North Fork Table & Inn
57225 Main Rd., Southold, 631-765-0177, northforktableandinn.com
SERVICE: Highly polished and efficient, yet casual in demeanor
AMBIENCE: Quintessential coziness
ESSENTIALS: Open for dinner Sunday and Monday 5:30 to 8 p.m., Friday 5:30 to 10 p.m., Saturday 5 to 10 p.m.; brunch and lunch Saturday and Sunday 11:30 a.m. to 2:30 p.m. Credit cards accepted; on-site parking; wheelchair accessible
I tried not to love North Fork Table & Inn. I really did. Trapped in dead-stop traffic while driving to Southold — a predicament that increased the trip time from 56 minutes to 3 days — it seemed a cinch that my dinner companions and I would be able to resist its charms. Crawling toward Manorville on a Thursday, my confidence only deepened as night fell, the trees went from oak to pine, the forest from enchanted to “Blair Witch,” the store signs from “Get 5G here!” to “Manure and Eggs.” This is not a road that could lead to a world-class establishment, we agreed.
But then, rounding a corner, we saw it: four skinny pillars holding up an old regal edifice so narrow it might have jumped off the back of a coin put through a penny press. Stepping warily over the threshold, a quartet of food cynics entered a world of exposed rafters and unfussy elegance, its tables properly spaced and sanely lit, its jazz music sanely volumed.
We sat and readied ourselves for the work of North Fork Table’s new executive chef, Brian Wilson, at which point it occurred to me that for the first time in a long while, I would actually hear what my fellow diners were saying, and I prepared myself for an evening of snark.
To my utter surprise, however, my friends were soon raining Pollyanna-ish praise all over our oversize white tablecloth. People I didn’t think capable of rhapsody were calling a plate of scallops “mollusk meltaways floating on a heavenly splotch of pea and almond puree.” One friend said her lobster roll had “large meaty gobbets soaked in lemon aioli” without even knowing what a gobbet was. Wilson’s tuna tartare fun-tumbled in ponzu evinced a “brazen scrumptiousness” from one of us, while another actually had the temerity to call Wilson’s pea soup swirled with mint, yogurt and dill “nothing short of spring in a spoon.” (I would have opted for early summer.) Indeed, for a time, our whole conversation had a brightness, snap and promise rivaled only by the chef’s asparagus with garlic panna cotta.
Word is that Wilson’s immediate predecessor, motorcycling yogi Stephan Bogardus, now up the road cooking at The Halyard, produced his share of myriad fantastic dishes of the food-forward variety, but my guess is that diners will come to prefer entrees such as Wilson’s gnocchi with crabmeat and hazelnuts, whose simplicity recalls the days of Gerry Hayden. And those are good days to recall indeed.
It was Hayden, after all, who along with his wife, James Beard Award-winning pastry chef Claudia Fleming, built North Fork Table into a totem of extra-island renown. From its inception in 2006, the restaurant wasn’t just a place to eat but an ethos, the epicenter of farm-to-table Long Island, an ingenious contrivance for supporting North Fork farmers and fishers wherein seasonal bounty was coaxed into palatal excitement, which in turn enticed foodies by the thousands to gather at North Fork Table. Together, Hayden and Fleming became the island’s pre-eminent food-tasting power couple (this was years before Linda and Joseph Mangano), and even after Hayden’s untimely death in 2015, Fleming continued to hold North Fork Table’s chefs to the highest standards.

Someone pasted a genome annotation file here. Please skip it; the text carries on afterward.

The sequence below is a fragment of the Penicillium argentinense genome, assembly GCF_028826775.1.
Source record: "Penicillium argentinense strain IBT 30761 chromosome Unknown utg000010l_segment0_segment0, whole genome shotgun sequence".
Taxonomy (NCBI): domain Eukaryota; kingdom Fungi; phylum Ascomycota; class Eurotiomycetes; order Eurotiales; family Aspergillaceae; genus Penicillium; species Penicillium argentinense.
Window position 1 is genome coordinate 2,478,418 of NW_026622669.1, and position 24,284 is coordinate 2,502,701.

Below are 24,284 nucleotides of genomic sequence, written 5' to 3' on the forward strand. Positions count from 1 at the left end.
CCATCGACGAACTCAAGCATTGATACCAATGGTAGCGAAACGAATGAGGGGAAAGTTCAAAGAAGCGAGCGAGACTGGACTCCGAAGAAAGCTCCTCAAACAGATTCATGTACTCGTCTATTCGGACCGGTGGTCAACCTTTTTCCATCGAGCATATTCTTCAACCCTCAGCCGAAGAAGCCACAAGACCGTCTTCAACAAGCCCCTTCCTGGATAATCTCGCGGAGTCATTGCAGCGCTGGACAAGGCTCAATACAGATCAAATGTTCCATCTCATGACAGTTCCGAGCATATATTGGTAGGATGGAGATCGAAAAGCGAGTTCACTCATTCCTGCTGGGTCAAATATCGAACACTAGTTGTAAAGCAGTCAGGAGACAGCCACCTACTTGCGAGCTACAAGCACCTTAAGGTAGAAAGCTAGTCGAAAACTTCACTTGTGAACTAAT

Still, there’s something special about Wilson. One minute he is a master of gourmet comfort food (see his tender medallions of striploin plated with a crisp potato gratin) and the next a maker of unlikely matches. What do his fava bean puree and seared octopus have in common? Hardly more than a plate, it seems, yet a plate is all they need. Same for his piquant pairing of seared foie gras with raw tuna, same for his halibut nestled atop a saffron-infused clot of creamy toasted barley.
Even Fleming’s work boasts a renewed vigor, as evidenced by her giggly mocha toffee sundae in a glass, her last-exit-before-insulin chocolate tart with salted caramel ice cream, and her, um, “phyllo Napoleon,” though what could possibly be lean about that collage of cream, white chocolate and sorbet escapes me. Around our table, it was all “heavenly,” and “sublime” and, yes, “over too soon.”
Soon enough it would all be gone — the pine turned back into oak, the manure to 5G, the conversation to snide and sarcastic. It would be a long time before anyone would speak of brazen scrumptiousness again, or spring in a spoon, or gobbets. But the memory of whom we’d been that night lingered, a testament to North Fork Table’s enduring appeal.